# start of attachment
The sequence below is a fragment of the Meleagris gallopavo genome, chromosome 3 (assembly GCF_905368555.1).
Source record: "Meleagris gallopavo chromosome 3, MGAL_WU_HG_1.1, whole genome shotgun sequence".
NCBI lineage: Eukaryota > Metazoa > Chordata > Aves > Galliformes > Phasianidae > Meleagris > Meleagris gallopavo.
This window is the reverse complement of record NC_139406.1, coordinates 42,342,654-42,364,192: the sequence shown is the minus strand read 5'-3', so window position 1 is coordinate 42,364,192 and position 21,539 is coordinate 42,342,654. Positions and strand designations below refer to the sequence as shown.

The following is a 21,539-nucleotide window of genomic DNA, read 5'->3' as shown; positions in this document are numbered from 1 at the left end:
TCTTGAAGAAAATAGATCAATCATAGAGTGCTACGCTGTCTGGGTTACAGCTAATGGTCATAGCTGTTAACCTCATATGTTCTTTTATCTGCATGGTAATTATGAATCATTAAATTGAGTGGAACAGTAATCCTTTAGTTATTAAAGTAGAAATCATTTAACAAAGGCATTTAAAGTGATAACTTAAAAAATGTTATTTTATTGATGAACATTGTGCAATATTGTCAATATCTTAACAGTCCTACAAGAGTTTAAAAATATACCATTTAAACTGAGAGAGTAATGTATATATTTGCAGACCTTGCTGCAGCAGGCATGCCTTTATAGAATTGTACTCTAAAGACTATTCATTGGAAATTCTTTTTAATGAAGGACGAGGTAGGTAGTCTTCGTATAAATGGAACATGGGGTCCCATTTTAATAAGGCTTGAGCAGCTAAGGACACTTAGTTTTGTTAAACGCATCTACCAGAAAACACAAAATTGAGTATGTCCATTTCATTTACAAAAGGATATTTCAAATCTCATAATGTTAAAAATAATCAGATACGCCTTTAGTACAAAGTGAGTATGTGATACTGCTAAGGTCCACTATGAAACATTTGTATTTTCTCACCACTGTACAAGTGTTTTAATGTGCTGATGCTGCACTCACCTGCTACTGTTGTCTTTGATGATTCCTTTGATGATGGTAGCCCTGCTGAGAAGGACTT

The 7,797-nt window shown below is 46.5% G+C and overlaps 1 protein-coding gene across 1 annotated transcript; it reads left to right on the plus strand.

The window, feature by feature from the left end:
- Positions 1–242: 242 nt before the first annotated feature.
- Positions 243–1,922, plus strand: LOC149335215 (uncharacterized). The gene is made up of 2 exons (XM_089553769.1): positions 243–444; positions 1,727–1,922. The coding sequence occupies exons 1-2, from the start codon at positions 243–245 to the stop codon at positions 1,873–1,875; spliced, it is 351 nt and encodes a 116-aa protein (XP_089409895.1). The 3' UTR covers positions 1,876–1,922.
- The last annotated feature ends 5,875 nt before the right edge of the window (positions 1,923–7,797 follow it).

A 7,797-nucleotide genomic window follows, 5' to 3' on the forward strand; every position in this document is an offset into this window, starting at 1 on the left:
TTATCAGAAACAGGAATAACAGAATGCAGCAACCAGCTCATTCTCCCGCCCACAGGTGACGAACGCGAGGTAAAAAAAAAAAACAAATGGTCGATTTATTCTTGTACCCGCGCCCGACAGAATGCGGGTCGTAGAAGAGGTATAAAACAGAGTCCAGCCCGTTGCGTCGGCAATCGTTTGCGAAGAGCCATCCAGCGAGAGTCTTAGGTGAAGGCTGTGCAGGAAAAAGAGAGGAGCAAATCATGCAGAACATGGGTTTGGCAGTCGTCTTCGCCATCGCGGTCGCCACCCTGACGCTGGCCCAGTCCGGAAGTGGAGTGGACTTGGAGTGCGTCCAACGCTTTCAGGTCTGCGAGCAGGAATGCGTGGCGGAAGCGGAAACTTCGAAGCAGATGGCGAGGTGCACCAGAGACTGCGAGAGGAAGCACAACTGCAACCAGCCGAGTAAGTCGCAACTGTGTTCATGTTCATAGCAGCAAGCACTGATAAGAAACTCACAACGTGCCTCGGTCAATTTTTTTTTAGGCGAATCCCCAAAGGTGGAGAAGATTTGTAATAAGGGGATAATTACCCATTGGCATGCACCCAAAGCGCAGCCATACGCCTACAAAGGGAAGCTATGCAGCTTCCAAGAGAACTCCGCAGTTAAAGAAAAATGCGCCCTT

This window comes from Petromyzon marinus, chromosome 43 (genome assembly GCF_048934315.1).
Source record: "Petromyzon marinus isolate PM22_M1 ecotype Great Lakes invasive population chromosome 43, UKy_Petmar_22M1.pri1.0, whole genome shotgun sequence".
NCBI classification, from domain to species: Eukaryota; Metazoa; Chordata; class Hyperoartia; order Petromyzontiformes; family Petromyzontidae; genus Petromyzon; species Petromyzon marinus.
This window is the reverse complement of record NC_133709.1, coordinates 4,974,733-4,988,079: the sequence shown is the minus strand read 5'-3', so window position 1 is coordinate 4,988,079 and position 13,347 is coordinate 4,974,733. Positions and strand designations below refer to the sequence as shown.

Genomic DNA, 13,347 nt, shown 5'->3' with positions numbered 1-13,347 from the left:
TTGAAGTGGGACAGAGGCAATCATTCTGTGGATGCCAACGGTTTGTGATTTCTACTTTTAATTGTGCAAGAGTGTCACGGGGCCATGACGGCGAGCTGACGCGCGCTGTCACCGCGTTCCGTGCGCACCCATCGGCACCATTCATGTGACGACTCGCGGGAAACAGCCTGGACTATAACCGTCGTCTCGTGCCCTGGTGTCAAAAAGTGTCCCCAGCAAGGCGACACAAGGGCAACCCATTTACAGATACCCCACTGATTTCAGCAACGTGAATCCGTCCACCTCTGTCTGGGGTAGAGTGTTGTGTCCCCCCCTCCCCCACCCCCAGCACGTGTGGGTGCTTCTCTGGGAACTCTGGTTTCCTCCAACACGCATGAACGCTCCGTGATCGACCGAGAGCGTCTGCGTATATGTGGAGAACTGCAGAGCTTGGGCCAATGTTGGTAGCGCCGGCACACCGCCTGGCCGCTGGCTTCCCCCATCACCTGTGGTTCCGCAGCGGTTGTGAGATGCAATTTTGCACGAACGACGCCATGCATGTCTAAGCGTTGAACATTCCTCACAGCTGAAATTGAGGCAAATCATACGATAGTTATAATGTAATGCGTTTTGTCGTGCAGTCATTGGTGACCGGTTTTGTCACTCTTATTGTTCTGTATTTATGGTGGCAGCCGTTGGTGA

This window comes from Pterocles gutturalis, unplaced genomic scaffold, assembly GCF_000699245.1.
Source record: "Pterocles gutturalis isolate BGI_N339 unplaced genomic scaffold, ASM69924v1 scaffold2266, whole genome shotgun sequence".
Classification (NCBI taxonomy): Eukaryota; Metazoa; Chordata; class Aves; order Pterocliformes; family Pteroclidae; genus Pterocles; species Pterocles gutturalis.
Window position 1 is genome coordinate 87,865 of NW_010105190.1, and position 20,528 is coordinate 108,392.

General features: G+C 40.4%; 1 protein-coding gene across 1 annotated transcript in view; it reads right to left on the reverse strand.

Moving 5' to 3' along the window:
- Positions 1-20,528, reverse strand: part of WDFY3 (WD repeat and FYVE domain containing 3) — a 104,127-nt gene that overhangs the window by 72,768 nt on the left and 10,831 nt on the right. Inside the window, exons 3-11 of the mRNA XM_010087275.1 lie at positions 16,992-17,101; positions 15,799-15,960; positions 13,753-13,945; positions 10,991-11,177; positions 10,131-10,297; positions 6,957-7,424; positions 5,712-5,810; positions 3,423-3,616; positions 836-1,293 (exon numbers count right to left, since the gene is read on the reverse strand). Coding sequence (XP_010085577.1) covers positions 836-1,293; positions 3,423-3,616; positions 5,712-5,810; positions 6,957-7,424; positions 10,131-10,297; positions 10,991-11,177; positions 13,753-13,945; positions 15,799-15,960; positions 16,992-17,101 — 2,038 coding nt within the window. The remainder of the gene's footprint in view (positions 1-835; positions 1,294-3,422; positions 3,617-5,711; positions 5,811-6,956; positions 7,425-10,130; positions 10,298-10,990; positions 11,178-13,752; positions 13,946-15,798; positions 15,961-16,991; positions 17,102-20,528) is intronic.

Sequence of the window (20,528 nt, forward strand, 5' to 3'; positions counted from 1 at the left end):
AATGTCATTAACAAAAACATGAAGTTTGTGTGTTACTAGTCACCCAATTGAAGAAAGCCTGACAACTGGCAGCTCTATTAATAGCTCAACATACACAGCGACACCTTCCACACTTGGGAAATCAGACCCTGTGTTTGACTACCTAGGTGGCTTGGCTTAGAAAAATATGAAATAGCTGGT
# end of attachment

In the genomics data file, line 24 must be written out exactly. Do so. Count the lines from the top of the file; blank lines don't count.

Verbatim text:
General features: G+C 40.4%; 1 protein-coding gene across 1 annotated transcript in view; it reads right to left on the reverse strand.